Rockies cleaned up messy defense with team meeting, attention to details


LOS ANGELES — The baseball was ugly and uncharacteristic of Rockies teams under manager Bud Black.

The Rockies have had their issues with poor pitching and lackluster offense since Black took over in 2017. Their defense, however, was usually solid.

Until this season, when errors of commission (bad throws, misplayed grounders), as well as errors of omission (not making the smart play), led to the Rockies owning the worst defense in the majors. At least statistically.

“I’ve got to admit I didn’t know what was going on, how it started happening,” said third baseman Ryan McMahon, whose 12 errors were tied with Houston shortstop Jeremy Pena for the most in the majors entering Wednesday’s games.

“I don’t want to say we weren’t locked in because that wasn’t it,” McMahon continued. “Now, we are just trying to slow things down and make sure we make the play. There’s been a lot of emphasis on that.”

After a team meeting in early June and extra pre-game fielding work, the Rockies started to turn things around. Still, they entered Wednesday night’s game against the Dodgers with a major league-most 59 errors and had a .980 fielding percentage that was tied with Pittsburgh for the lowest in the majors.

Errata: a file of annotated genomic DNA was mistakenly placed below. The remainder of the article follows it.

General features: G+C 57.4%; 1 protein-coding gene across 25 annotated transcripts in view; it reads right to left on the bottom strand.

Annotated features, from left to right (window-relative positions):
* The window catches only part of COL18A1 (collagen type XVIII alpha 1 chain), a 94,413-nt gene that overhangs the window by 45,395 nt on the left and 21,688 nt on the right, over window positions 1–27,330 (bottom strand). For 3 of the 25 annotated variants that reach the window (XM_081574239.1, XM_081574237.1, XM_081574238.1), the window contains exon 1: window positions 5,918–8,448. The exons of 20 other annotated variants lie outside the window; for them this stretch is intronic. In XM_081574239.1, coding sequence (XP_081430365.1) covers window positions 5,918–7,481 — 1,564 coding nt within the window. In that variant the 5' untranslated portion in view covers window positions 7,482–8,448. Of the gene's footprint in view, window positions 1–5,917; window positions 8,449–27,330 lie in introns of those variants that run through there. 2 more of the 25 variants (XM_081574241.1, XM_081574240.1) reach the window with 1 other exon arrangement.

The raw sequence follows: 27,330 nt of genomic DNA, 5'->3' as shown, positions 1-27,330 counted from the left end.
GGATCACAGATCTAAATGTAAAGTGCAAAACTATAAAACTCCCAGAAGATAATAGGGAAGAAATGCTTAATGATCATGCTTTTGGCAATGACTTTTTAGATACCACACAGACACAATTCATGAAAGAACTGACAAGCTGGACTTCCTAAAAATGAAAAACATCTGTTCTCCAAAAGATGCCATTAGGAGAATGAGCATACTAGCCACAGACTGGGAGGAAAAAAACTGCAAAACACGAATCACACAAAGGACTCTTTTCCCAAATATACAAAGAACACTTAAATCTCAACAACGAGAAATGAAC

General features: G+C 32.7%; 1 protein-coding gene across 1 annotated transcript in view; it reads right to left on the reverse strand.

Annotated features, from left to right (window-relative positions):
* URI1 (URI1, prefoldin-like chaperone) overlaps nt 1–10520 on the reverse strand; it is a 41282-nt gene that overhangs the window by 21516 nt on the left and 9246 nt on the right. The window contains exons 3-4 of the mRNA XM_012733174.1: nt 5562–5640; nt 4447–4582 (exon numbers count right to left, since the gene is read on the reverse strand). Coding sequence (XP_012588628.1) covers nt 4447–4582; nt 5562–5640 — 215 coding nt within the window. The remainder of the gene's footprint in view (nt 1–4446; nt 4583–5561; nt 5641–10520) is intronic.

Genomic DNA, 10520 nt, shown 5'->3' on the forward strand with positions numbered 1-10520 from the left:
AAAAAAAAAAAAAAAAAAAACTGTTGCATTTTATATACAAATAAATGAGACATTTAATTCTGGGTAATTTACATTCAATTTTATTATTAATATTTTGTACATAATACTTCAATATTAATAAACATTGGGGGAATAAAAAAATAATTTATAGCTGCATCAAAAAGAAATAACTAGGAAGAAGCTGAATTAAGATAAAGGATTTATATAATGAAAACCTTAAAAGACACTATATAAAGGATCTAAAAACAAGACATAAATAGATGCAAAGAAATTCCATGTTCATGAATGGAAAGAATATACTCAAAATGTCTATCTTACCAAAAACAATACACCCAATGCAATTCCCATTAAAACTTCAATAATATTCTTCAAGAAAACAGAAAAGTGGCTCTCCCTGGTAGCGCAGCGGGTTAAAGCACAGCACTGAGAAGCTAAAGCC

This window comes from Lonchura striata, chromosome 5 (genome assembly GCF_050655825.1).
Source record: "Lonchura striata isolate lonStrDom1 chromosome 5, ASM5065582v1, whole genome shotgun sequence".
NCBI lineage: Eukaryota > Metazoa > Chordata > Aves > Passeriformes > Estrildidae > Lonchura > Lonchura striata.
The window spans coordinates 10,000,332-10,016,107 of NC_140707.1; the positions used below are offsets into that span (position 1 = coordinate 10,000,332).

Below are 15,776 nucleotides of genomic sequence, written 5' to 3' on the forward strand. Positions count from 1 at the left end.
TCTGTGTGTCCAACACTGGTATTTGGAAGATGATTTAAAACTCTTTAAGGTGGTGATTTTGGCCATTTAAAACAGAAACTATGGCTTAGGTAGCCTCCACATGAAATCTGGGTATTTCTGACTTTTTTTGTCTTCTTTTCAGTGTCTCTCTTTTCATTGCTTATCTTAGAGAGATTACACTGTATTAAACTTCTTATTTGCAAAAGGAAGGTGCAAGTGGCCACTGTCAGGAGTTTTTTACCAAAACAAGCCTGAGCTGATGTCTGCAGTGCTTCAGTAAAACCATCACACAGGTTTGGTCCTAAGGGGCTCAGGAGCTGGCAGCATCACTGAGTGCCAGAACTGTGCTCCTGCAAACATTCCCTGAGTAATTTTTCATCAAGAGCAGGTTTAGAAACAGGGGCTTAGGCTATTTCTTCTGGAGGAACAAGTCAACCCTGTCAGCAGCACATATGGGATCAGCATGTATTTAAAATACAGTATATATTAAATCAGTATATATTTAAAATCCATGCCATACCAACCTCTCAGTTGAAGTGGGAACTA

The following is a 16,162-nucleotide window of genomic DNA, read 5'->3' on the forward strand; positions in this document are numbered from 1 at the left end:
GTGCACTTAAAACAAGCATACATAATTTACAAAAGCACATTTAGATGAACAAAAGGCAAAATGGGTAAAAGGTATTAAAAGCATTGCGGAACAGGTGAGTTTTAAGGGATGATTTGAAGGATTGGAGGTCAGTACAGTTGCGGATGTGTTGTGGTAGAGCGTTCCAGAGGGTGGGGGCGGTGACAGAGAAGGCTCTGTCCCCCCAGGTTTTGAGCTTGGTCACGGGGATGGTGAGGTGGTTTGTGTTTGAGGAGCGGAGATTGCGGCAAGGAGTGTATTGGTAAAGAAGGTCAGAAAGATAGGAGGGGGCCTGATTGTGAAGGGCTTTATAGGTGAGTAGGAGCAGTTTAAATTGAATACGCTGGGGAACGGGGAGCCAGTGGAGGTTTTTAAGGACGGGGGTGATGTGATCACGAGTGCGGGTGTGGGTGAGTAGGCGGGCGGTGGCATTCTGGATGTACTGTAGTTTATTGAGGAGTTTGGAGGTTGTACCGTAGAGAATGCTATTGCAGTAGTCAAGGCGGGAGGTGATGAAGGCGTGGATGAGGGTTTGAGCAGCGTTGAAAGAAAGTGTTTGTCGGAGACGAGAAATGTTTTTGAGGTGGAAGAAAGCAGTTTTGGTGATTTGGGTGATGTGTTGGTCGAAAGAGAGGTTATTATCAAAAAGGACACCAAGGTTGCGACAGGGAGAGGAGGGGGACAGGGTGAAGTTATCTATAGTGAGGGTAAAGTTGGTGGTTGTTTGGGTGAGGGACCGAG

But Colorado took the field at Dodger Stadium on Wednesday having not committed an error in 10 consecutive games — the sixth-longest errorless stretch in franchise history. In fact, it was the Rockies’ longest string of error-free games since an 11-game streak from Aug. 2-14, 2017.

The defensive turnaround was not instantaneous. The Rockies committed a season-high four errors in a 9-8 loss at Miami on June 21, but since that ugly game they made just one error through their next 13 games.

So what’s changed?

For one thing, the team meeting helped. It didn’t solve everything, but it set a better tone.

“There were strong points made, but I wouldn’t say it was tense,” McMahon said. “It was very businesslike. The message was, ‘We’re better than this and now it’s time to stop the errors.”

McMahon said he’s seen steady improvement.

“We’ve stressed fundamentals,” he said. “Instead of always hurrying up and trying to, ‘Go get ’em!’, now we’re just making sure that we make the play.”

Black credited the coaching staff, as well as the players. Infield coach Stu Cole, in particular, has spent extra time before games working on players’ skills.

Cole has a contraption he calls “The Little Red Machine” that spits out grounders from about 20 feet to players such as corner infielder Elehuris Montero and second baseman Brendan Rodgers. The plastic balls are similar to Whiffle Balls, though a bit heavier.


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